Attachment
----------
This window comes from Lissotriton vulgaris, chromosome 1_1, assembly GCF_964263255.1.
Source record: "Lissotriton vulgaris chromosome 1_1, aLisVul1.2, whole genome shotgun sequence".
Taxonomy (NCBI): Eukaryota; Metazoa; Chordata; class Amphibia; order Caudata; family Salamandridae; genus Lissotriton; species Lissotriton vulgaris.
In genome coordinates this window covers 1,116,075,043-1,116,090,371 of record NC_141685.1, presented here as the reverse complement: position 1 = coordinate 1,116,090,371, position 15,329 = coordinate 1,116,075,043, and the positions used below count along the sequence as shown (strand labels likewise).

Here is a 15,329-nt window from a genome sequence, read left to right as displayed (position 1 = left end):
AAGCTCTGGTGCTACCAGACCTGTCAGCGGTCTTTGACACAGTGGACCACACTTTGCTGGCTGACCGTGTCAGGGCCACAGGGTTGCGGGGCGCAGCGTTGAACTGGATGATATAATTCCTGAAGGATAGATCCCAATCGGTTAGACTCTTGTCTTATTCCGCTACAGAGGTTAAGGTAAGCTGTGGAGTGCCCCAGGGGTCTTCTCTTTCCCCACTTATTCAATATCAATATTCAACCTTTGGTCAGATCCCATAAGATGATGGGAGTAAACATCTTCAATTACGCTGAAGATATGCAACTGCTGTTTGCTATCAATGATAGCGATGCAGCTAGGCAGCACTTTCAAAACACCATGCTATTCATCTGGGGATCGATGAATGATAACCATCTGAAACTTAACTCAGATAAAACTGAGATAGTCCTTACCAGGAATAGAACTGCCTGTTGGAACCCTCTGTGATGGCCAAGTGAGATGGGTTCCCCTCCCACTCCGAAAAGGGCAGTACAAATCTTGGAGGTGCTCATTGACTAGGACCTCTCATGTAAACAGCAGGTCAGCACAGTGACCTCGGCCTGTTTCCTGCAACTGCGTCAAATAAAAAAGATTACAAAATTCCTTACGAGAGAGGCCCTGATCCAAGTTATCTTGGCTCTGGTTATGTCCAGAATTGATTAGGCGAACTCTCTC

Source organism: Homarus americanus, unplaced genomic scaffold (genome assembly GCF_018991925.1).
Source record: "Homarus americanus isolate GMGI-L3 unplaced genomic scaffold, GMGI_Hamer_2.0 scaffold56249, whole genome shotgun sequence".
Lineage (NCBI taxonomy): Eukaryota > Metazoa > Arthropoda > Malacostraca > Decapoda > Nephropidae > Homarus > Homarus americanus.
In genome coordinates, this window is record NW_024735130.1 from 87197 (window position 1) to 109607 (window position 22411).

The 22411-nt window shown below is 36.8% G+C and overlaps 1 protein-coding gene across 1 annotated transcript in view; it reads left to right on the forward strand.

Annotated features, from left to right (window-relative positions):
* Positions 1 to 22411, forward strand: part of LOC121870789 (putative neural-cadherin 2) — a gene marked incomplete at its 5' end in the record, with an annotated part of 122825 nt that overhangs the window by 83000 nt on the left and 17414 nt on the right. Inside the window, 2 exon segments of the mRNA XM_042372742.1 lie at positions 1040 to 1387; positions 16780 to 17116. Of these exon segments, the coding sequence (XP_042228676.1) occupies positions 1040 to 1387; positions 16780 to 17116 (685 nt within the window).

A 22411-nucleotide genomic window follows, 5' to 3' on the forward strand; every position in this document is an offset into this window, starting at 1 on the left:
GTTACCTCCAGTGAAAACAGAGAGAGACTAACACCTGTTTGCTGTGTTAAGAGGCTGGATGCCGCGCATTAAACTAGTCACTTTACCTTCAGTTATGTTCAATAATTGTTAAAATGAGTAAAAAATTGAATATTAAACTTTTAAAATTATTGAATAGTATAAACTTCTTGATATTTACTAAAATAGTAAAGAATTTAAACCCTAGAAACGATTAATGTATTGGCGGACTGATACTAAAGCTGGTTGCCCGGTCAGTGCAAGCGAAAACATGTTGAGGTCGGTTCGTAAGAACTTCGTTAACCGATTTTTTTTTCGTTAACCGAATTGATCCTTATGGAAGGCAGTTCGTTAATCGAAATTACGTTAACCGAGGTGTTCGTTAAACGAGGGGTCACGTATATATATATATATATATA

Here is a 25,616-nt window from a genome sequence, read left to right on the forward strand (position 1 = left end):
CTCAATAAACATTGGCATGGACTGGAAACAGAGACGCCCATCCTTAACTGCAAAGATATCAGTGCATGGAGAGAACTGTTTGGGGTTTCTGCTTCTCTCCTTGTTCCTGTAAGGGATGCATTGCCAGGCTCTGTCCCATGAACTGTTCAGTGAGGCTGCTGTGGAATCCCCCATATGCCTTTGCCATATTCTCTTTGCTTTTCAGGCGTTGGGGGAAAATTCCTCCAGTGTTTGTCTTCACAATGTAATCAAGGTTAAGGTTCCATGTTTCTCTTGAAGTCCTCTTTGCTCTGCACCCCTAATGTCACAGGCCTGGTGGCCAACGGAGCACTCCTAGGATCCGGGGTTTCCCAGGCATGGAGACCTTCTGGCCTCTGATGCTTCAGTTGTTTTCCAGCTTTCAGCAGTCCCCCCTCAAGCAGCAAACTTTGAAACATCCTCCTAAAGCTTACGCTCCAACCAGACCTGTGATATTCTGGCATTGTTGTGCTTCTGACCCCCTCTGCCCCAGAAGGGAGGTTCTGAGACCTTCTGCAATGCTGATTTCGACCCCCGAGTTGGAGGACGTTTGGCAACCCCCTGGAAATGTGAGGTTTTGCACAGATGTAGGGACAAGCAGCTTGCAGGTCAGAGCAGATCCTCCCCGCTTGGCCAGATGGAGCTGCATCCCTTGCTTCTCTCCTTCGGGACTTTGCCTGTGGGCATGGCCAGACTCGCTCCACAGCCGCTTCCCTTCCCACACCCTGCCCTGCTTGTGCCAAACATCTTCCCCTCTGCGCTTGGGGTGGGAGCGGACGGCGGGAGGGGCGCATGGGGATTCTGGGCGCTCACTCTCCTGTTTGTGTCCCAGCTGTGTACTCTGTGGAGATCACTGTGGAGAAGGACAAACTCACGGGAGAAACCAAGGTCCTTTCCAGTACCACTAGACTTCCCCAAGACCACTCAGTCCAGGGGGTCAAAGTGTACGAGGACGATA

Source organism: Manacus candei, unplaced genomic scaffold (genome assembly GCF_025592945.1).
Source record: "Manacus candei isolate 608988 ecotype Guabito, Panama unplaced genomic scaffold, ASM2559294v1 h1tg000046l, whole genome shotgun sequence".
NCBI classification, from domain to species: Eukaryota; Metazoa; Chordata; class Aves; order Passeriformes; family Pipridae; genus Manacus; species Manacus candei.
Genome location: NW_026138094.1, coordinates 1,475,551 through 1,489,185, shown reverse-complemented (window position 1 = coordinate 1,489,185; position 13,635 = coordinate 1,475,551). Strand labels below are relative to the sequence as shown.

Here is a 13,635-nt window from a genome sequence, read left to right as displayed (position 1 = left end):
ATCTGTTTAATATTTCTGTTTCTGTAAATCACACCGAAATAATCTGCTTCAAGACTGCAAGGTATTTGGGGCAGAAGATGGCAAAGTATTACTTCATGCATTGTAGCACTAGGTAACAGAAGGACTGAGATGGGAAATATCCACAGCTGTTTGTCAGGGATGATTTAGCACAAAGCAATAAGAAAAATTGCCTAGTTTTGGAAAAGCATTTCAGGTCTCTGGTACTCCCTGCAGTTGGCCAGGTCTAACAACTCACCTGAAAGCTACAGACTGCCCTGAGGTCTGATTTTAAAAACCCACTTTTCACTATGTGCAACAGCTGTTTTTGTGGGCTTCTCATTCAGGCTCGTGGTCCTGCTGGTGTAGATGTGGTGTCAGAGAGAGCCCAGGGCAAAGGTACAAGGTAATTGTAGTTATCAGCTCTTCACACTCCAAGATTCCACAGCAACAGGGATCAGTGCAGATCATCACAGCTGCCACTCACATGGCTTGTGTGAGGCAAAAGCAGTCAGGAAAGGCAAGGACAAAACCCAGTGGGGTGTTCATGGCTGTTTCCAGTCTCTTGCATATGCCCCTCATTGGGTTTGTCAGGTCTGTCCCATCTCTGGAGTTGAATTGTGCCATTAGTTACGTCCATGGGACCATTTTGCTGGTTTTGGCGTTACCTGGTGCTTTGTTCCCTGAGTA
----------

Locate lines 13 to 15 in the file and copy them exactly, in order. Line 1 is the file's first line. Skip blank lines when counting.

* Positions 1 to 22411, forward strand: part of LOC121870789 (putative neural-cadherin 2) — a gene marked incomplete at its 5' end in the record, with an annotated part of 122825 nt that overhangs the window by 83000 nt on the left and 17414 nt on the right. Inside the window, 2 exon segments of the mRNA XM_042372742.1 lie at positions 1040 to 1387; positions 16780 to 17116. Of these exon segments, the coding sequence (XP_042228676.1) occupies positions 1040 to 1387; positions 16780 to 17116 (685 nt within the window).

A 22411-nucleotide genomic window follows, 5' to 3' on the forward strand; every position in this document is an offset into this window, starting at 1 on the left:
GTTACCTCCAGTGAAAACAGAGAGAGACTAACACCTGTTTGCTGTGTTAAGAGGCTGGATGCCGCGCATTAAACTAGTCACTTTACCTTCAGTTATGTTCAATAATTGTTAAAATGAGTAAAAAATTGAATATTAAACTTTTAAAATTATTGAATAGTATAAACTTCTTGATATTTACTAAAATAGTAAAGAATTTAAACCCTAGAAACGATTAATGTATTGGCGGACTGATACTAAAGCTGGTTGCCCGGTCAGTGCAAGCGAAAACATGTTGAGGTCGGTTCGTAAGAACTTCGTTAACCGATTTTTTTTTCGTTAACCGAATTGATCCTTATGGAAGGCAGTTCGTTAATCGAAATTACGTTAACCGAGGTGTTCGTTAAACGAGGGGTCACGTATATATATATATATATATA